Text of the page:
Diets low in fermentable sugars (low-FODMAP diets) are increasingly adopted by patients with functional gastrointestinal disorders, but outcome predictors are unclear.
Dr Wilder-Smith and colleagues from Switzerland identified factors predictive of an efficacious response to a low-FODMAP diet in functional gastrointestinal disorders patients with fructose or lactose intolerance thereby gaining insights into underlying mechanisms.
The team performed fructose and lactose breath tests in functional gastrointestinal disorders patients to determine intolerance, and malabsorption.
|81% of 584 patients completing the low-FODMAP diet achieved adequate relief|
|Alimentary Pharmacology & Therapeutics|
Patients with fructose or lactose intolerance consumed a low-FODMAP diet, and global adequate symptom relief was assessed after 6–8 weeks and correlated with pre-diet clinical symptoms and breath test results.
A total of 81% of 584 patients completing the low-FODMAP diet achieved adequate relief, without significant differences between functional gastrointestinal disorders subgroups or types of intolerance.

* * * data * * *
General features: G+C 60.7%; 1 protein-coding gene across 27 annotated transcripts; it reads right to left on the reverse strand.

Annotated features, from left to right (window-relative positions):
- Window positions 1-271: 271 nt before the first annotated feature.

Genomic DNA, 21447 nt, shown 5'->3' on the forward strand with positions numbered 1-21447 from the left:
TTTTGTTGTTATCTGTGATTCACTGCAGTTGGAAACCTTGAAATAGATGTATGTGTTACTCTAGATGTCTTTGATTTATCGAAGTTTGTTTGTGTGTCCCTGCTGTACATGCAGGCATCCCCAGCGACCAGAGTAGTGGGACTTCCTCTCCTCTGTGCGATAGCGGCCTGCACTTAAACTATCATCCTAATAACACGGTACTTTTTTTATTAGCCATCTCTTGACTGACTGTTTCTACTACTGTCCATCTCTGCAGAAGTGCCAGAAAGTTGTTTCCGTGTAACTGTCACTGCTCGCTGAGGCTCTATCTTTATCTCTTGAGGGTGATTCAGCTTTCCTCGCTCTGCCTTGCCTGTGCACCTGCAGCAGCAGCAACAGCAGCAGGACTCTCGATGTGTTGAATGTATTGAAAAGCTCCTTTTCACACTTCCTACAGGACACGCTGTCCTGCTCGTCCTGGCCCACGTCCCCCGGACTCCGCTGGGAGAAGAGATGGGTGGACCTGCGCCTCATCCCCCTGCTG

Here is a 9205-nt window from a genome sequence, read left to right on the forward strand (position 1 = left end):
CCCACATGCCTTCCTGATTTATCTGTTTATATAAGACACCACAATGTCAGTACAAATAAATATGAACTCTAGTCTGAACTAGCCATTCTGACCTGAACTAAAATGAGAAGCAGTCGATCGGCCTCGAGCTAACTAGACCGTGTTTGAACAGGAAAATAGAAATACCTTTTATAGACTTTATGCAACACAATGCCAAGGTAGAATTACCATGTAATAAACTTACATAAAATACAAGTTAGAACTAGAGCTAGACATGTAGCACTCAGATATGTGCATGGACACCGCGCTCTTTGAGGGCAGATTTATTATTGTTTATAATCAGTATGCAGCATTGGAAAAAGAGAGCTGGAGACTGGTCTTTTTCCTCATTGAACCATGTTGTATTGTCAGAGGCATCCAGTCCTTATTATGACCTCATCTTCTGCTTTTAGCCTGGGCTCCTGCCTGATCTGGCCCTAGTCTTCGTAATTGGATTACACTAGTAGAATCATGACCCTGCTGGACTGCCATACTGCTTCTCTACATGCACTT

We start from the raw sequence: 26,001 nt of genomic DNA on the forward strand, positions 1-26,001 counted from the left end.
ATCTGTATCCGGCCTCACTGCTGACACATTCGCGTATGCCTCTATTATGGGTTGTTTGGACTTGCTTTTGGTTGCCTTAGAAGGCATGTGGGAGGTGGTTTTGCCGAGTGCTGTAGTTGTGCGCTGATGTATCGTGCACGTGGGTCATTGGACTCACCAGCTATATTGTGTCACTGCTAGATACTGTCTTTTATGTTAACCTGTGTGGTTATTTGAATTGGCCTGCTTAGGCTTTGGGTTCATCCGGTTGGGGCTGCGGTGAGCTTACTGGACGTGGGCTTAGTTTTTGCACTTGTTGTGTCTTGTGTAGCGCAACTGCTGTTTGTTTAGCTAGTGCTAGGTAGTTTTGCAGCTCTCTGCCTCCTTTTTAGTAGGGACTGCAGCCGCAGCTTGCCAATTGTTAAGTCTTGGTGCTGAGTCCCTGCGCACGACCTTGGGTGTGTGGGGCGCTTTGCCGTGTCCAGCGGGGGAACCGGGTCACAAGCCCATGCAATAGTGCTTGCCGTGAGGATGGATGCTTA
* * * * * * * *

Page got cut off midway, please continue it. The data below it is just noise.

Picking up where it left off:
The researchers investigated predictive factors in fructose intolerance, and lactose intolerance.
The research team found that symptom relief was independently and positively predicted in fructose intolerance by chronic diarrhea, and peak breath methane concentrations, and negatively predicted by chronic nausea.
No independent predictive factors emerged for lactose intolerance.
Dr Wilder-Smith's team concludes, "Adequate global symptom relief was achieved with a low-FODMAP diet in a large majority of functional gastrointestinal disorders patients with fructose or lactose intolerance."
"Independent predictors of a satisfactory dietary outcome were only seen in fructose intolerant patients, and were indicative of changes in intestinal host or microbiome metabolism."